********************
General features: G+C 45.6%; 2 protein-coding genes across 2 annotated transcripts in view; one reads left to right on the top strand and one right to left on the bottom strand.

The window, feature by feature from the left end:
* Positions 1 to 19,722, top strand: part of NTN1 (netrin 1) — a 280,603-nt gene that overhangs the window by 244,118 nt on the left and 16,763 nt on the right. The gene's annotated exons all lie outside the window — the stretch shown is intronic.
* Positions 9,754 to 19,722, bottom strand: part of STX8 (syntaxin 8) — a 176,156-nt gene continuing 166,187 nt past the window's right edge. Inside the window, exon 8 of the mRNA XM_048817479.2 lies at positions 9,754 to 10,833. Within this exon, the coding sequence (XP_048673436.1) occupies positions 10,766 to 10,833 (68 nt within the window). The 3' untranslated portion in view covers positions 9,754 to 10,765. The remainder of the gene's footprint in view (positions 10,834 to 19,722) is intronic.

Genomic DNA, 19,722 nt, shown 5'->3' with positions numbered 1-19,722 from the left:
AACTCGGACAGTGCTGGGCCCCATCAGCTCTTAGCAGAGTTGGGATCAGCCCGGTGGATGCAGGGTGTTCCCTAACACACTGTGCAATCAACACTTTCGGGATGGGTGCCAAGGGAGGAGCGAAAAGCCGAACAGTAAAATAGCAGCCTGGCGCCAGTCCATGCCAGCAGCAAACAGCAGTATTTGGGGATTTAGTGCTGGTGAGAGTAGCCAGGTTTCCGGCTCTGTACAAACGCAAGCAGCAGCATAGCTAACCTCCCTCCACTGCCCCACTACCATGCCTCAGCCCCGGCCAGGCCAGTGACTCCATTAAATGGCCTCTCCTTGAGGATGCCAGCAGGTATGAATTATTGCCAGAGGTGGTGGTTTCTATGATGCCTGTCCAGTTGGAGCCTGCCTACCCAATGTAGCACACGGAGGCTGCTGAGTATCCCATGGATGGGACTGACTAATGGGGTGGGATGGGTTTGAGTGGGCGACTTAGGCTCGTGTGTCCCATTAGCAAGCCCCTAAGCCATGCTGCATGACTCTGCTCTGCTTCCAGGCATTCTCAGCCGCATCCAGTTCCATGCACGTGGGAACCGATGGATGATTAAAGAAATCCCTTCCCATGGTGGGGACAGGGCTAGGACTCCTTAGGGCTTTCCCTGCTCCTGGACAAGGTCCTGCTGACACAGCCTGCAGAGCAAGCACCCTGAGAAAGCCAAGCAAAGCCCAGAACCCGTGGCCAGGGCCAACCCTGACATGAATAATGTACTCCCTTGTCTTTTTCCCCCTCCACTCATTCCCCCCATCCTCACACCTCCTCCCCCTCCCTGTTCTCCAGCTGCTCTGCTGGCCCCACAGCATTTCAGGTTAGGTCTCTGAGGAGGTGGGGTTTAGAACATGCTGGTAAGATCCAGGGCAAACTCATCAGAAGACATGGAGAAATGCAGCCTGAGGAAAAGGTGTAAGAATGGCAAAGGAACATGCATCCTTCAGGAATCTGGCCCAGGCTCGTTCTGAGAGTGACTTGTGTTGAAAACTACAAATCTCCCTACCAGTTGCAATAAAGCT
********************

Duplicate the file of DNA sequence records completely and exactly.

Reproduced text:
General features: G+C 45.6%; 2 protein-coding genes across 2 annotated transcripts in view; one reads left to right on the top strand and one right to left on the bottom strand.

The window, feature by feature from the left end:
* Positions 1 to 19,722, top strand: part of NTN1 (netrin 1) — a 280,603-nt gene that overhangs the window by 244,118 nt on the left and 16,763 nt on the right. The gene's annotated exons all lie outside the window — the stretch shown is intronic.
* Positions 9,754 to 19,722, bottom strand: part of STX8 (syntaxin 8) — a 176,156-nt gene continuing 166,187 nt past the window's right edge. Inside the window, exon 8 of the mRNA XM_048817479.2 lies at positions 9,754 to 10,833. Within this exon, the coding sequence (XP_048673436.1) occupies positions 10,766 to 10,833 (68 nt within the window). The 3' untranslated portion in view covers positions 9,754 to 10,765. The remainder of the gene's footprint in view (positions 10,834 to 19,722) is intronic.

Genomic DNA, 19,722 nt, shown 5'->3' with positions numbered 1-19,722 from the left:
AACTCGGACAGTGCTGGGCCCCATCAGCTCTTAGCAGAGTTGGGATCAGCCCGGTGGATGCAGGGTGTTCCCTAACACACTGTGCAATCAACACTTTCGGGATGGGTGCCAAGGGAGGAGCGAAAAGCCGAACAGTAAAATAGCAGCCTGGCGCCAGTCCATGCCAGCAGCAAACAGCAGTATTTGGGGATTTAGTGCTGGTGAGAGTAGCCAGGTTTCCGGCTCTGTACAAACGCAAGCAGCAGCATAGCTAACCTCCCTCCACTGCCCCACTACCATGCCTCAGCCCCGGCCAGGCCAGTGACTCCATTAAATGGCCTCTCCTTGAGGATGCCAGCAGGTATGAATTATTGCCAGAGGTGGTGGTTTCTATGATGCCTGTCCAGTTGGAGCCTGCCTACCCAATGTAGCACACGGAGGCTGCTGAGTATCCCATGGATGGGACTGACTAATGGGGTGGGATGGGTTTGAGTGGGCGACTTAGGCTCGTGTGTCCCATTAGCAAGCCCCTAAGCCATGCTGCATGACTCTGCTCTGCTTCCAGGCATTCTCAGCCGCATCCAGTTCCATGCACGTGGGAACCGATGGATGATTAAAGAAATCCCTTCCCATGGTGGGGACAGGGCTAGGACTCCTTAGGGCTTTCCCTGCTCCTGGACAAGGTCCTGCTGACACAGCCTGCAGAGCAAGCACCCTGAGAAAGCCAAGCAAAGCCCAGAACCCGTGGCCAGGGCCAACCCTGACATGAATAATGTACTCCCTTGTCTTTTTCCCCCTCCACTCATTCCCCCCATCCTCACACCTCCTCCCCCTCCCTGTTCTCCAGCTGCTCTGCTGGCCCCACAGCATTTCAGGTTAGGTCTCTGAGGAGGTGGGGTTTAGAACATGCTGGTAAGATCCAGGGCAAACTCATCAGAAGACATGGAGAAATGCAGCCTGAGGAAAAGGTGTAAGAATGGCAAAGGAACATGCATCCTTCAGGAATCTGGCCCAGGCTCGTTCTGAGAGTGACTTGTGTTGAAAACTACAAATCTCCCTACCAGTTGCAATAAAGCT